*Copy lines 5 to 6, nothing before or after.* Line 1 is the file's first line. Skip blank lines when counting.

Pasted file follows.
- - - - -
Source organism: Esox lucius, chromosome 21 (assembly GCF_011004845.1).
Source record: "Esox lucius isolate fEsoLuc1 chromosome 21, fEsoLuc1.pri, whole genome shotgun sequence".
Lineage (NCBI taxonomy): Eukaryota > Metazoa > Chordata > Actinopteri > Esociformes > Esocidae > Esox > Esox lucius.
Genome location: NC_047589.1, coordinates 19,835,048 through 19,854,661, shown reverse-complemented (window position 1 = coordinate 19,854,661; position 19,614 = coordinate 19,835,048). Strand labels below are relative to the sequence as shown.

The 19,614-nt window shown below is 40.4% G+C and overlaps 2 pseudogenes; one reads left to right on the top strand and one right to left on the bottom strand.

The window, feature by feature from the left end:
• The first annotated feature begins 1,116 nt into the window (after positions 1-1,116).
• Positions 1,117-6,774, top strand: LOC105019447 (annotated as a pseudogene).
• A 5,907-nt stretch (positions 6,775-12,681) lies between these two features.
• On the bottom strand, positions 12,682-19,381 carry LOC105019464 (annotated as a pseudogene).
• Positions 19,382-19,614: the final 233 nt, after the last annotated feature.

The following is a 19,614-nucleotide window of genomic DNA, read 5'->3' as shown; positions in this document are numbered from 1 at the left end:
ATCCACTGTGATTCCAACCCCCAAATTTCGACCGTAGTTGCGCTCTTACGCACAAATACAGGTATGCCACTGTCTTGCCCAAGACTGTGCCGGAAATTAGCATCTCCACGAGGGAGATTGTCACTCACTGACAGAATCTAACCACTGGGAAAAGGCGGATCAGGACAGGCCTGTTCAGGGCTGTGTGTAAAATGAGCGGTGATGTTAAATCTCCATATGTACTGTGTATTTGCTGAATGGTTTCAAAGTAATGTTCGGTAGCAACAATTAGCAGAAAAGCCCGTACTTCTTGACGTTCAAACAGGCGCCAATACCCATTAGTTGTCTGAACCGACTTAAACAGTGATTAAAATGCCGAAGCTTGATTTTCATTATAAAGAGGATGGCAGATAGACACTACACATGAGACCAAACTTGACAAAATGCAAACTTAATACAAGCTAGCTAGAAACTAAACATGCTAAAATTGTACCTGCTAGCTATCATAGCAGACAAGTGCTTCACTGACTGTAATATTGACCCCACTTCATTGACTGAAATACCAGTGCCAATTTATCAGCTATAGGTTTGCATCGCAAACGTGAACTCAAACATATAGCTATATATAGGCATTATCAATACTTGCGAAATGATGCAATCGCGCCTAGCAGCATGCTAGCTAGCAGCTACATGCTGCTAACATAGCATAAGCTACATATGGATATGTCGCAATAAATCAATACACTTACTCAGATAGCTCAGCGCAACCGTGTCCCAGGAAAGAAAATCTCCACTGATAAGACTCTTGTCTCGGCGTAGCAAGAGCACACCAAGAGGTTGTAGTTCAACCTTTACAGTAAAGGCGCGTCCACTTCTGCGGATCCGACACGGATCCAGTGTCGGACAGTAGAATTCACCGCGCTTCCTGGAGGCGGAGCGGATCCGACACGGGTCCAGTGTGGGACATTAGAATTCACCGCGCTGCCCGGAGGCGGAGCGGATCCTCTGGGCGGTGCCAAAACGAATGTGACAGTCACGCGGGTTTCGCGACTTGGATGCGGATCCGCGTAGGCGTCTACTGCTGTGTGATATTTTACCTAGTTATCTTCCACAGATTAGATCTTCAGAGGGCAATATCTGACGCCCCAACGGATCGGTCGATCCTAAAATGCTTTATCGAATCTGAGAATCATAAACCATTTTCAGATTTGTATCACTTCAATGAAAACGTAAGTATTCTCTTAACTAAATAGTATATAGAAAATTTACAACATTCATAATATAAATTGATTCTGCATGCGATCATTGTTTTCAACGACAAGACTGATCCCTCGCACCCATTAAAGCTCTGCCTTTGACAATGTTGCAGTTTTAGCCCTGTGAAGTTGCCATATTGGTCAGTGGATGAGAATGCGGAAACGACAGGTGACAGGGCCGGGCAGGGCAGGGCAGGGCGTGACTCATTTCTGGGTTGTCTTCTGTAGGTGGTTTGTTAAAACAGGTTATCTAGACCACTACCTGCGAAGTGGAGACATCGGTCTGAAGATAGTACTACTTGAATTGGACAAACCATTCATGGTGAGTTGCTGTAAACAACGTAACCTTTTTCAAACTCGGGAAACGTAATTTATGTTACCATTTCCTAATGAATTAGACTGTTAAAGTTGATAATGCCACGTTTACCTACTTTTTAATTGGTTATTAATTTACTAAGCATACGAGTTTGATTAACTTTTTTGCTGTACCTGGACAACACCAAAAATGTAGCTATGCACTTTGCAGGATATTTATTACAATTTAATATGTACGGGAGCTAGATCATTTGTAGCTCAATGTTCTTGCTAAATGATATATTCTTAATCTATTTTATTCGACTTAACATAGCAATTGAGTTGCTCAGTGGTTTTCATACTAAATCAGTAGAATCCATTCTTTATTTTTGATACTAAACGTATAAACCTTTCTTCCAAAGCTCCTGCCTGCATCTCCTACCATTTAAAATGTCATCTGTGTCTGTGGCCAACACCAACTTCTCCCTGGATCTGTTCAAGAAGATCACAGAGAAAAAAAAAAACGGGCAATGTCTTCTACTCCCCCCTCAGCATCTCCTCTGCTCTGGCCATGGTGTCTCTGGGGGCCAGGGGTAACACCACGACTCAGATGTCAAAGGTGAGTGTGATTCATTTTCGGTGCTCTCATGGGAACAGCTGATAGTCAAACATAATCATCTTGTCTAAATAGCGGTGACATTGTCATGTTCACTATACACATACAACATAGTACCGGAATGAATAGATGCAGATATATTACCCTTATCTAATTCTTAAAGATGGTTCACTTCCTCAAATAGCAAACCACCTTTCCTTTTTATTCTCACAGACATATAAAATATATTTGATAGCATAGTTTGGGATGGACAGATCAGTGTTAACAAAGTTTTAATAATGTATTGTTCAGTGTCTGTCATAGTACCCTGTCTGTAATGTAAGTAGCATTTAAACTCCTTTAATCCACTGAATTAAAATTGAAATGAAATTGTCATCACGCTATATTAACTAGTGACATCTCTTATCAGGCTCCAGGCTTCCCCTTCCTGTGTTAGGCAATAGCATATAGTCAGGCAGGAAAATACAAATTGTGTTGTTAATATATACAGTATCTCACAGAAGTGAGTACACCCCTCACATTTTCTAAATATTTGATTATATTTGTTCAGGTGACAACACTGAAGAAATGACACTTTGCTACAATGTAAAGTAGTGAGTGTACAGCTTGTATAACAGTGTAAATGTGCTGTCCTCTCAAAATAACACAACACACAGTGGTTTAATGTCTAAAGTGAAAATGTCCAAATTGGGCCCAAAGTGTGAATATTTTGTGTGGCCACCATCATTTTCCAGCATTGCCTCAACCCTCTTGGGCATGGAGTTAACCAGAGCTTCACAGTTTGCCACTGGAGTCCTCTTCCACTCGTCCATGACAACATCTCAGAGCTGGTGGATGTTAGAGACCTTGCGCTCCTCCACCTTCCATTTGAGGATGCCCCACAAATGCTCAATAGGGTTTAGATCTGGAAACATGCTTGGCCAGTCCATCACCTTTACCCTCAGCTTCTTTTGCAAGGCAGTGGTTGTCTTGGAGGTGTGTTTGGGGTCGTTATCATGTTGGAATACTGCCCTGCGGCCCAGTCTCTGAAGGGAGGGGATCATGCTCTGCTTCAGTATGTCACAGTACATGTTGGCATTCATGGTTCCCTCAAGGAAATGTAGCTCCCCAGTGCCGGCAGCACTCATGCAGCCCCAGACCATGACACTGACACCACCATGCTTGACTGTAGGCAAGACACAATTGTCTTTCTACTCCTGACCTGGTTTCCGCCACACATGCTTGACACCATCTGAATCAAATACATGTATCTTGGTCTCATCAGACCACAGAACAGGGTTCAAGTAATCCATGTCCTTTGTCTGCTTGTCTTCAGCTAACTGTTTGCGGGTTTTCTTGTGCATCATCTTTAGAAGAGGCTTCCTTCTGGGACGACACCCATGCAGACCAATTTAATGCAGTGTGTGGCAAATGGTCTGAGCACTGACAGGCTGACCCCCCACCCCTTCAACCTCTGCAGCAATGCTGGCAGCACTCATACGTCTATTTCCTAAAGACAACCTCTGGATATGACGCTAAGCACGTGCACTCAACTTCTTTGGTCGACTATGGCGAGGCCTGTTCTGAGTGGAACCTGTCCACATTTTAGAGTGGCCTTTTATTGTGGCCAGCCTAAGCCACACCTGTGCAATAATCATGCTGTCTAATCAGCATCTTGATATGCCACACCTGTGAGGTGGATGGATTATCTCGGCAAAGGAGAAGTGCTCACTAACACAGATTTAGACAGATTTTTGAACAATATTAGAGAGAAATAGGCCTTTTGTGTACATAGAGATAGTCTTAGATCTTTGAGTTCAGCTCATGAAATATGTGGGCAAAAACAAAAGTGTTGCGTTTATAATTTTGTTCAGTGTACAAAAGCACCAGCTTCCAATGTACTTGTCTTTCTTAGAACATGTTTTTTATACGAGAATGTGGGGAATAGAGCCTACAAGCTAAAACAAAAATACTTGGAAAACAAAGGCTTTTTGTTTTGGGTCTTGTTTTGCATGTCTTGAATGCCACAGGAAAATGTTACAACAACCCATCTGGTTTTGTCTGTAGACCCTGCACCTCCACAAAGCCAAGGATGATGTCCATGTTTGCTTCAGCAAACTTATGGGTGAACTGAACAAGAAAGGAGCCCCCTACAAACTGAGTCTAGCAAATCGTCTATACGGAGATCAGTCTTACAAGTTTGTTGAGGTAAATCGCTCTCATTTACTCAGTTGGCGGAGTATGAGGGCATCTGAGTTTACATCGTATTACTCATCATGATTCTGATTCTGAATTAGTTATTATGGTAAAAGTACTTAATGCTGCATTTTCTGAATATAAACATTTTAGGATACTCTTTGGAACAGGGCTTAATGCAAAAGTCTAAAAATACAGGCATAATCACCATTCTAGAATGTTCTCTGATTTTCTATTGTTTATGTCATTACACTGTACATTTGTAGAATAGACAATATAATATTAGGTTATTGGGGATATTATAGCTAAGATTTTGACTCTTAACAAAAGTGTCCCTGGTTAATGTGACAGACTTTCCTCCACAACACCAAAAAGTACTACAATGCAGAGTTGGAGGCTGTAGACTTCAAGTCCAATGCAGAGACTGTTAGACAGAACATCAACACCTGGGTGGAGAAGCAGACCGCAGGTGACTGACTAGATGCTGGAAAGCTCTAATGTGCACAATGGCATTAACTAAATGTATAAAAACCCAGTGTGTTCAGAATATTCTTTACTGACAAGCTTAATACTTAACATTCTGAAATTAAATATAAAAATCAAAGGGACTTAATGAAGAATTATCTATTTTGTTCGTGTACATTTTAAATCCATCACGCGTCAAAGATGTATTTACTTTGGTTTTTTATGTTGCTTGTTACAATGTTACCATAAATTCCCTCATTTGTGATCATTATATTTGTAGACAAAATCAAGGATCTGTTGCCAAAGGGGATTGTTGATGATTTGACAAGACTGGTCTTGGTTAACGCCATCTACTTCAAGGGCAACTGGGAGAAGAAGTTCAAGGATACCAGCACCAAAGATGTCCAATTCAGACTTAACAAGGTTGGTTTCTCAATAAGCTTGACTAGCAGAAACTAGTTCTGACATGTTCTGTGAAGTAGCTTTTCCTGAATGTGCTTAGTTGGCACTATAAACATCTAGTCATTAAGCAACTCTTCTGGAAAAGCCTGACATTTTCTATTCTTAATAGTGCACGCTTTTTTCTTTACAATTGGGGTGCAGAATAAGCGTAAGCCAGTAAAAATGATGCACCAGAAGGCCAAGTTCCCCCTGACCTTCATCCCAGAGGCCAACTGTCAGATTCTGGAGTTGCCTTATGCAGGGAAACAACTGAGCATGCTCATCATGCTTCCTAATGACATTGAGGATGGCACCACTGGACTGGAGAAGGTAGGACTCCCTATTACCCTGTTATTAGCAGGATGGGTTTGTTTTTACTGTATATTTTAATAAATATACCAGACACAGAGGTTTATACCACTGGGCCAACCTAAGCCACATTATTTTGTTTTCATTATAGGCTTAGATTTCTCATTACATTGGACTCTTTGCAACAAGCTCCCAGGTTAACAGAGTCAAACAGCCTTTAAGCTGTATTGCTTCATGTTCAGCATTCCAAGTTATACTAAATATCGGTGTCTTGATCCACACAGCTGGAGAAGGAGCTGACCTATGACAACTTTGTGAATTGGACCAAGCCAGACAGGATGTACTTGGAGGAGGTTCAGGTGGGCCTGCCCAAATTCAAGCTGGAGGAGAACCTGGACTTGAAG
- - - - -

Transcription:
The 19,614-nt window shown below is 40.4% G+C and overlaps 2 pseudogenes; one reads left to right on the top strand and one right to left on the bottom strand.

The window, feature by feature from the left end: